Epistles of Thomas

June 24, 2009

2 Samuel 1-3

Filed under: Old Testament — Thomas @ 10:28
Tags: , , , , , , , , ,

A few days after returning to Ziklag David learned of Saul’s death from an Amalekite who claimed to have finished Saul off at his request. 1 Sam 31:4 states that Saul fell on his own sword so perhaps this Amalekite was taking credit in hopes of gaining a greater reward from David. Surely he expected something for traveling all that way to tell him. David asks him a rather ominous question, “Why weren’t you afraid to lift your hand to destroy the Lord’s anointed?” (1:14). This question might apply to an Israelite but why should an Amalekite be expected to care about the Lord’s anointed? Regardless, David had him executed for killing Saul, although apparently he did not really do it so he died for a lie. The second half of chapter one is a lament for Saul and Jonathan. One can understand why David laments for his best friend Jonathan but his lamentation for Saul is testimony to his heart.

In chapter two, David is anointed king of the House of Judah but Saul’s son Ish-Bosheth is chosen by Abner, commander of Saul’s army, to replace his father. This results in war between the forces of David and of Saul. David’s forces resoundingly defeat those of Abner and he is forced to flee. Later, Abner offers to transfer his allegiance to David after a disagreement with Ish-Bosheth and David accepts on the condition that he return his wife Michal. This quite upset her new husband (3:15-16) but there was nothing he could do. Perhaps this combined with David’s polygyny is the reason that Michal is led to despise David in her heart in the future when the maidens see him dancing.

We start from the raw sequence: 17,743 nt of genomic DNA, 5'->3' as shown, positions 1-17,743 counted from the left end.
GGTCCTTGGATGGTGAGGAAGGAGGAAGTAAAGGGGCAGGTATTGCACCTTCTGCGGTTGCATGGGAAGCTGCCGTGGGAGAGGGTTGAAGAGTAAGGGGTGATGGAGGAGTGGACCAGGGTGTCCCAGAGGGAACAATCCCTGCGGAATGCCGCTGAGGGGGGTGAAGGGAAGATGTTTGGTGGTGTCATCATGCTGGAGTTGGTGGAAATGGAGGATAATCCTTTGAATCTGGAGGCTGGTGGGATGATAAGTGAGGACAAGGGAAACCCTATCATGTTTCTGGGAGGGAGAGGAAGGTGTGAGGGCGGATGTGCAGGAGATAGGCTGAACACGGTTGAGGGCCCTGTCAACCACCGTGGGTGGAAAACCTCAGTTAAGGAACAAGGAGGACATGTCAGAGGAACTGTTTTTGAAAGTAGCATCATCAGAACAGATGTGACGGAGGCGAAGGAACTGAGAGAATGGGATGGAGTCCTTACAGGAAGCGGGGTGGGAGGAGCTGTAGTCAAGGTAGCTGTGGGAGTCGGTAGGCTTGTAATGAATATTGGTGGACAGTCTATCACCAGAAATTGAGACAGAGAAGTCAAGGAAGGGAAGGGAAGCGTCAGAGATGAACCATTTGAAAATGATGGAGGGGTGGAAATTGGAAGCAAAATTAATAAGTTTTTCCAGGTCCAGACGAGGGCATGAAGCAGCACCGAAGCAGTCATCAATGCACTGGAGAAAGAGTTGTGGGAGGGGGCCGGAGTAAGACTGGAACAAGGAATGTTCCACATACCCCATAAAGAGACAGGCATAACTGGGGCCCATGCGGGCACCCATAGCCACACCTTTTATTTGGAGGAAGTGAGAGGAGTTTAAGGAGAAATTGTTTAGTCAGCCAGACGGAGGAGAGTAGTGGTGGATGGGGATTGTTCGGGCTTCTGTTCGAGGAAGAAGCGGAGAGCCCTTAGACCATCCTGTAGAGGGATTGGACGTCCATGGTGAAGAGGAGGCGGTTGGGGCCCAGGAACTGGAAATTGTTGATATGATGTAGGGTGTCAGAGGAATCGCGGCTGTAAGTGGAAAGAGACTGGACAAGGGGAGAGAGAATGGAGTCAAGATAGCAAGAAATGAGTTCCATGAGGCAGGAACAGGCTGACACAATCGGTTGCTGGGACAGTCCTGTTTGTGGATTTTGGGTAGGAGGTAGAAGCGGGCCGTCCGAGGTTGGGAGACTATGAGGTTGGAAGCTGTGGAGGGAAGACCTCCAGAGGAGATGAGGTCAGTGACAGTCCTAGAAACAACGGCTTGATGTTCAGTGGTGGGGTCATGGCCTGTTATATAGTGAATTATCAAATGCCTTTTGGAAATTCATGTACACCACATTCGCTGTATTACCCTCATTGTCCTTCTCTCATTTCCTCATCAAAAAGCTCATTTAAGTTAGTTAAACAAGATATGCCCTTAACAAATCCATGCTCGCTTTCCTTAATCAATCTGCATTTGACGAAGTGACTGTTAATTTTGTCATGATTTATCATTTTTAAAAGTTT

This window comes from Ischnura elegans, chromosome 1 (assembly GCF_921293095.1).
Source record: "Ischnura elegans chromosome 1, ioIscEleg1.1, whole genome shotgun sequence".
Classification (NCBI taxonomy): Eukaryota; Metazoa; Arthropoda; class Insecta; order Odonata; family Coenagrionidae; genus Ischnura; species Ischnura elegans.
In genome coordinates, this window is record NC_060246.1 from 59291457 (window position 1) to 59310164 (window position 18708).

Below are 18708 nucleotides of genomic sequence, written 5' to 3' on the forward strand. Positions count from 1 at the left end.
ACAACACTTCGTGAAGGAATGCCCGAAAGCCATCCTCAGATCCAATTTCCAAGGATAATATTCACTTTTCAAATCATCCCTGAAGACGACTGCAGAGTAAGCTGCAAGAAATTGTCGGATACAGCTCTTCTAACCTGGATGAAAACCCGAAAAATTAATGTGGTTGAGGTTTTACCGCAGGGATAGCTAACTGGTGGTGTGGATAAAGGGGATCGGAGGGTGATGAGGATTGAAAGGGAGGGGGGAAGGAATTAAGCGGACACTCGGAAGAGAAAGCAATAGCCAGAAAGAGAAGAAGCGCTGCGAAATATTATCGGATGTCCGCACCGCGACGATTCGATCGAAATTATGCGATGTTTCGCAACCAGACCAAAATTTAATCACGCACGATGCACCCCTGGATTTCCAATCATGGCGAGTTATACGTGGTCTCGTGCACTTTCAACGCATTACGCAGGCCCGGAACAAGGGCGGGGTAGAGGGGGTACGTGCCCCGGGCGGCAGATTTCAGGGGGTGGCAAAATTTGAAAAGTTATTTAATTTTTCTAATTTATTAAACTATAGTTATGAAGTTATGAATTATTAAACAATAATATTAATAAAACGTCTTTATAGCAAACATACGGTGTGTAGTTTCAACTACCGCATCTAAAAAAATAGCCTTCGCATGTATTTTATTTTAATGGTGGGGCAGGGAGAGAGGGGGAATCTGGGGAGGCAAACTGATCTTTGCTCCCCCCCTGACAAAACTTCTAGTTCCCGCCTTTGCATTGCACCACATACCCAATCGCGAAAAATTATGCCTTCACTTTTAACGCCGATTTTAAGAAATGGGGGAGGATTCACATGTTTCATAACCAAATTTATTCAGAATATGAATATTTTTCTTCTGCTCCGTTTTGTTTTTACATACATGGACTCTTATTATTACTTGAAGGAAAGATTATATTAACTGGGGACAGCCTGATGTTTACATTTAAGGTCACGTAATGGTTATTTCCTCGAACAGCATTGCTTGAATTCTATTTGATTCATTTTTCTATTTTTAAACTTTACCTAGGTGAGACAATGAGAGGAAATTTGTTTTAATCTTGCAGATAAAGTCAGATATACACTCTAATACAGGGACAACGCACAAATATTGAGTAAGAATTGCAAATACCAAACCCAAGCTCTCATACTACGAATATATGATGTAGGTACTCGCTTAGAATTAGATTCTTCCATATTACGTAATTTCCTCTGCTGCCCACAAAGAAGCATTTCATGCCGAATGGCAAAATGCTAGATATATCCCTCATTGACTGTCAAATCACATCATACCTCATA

Abner had killed Joab’s brother Asahel in battle so Joab decides to kill him in revenge after he visited David. David is horrified at this incident and declares himself innocent of any wrong. He curses Joab thus: “May his blood fall on the head of Joab and on his whole family! May Joab’s family never be without someone who has a running sore or leprosy or who leans on a crutch or who falls by the sword or who lacks food” (3:29). Once again David is more concerned with what is “right” than in supporting his friends. This had a positive result among the troops: “All of Joab’s men took note and were pleased; indeed, everything the king did pleased them” (3:36).

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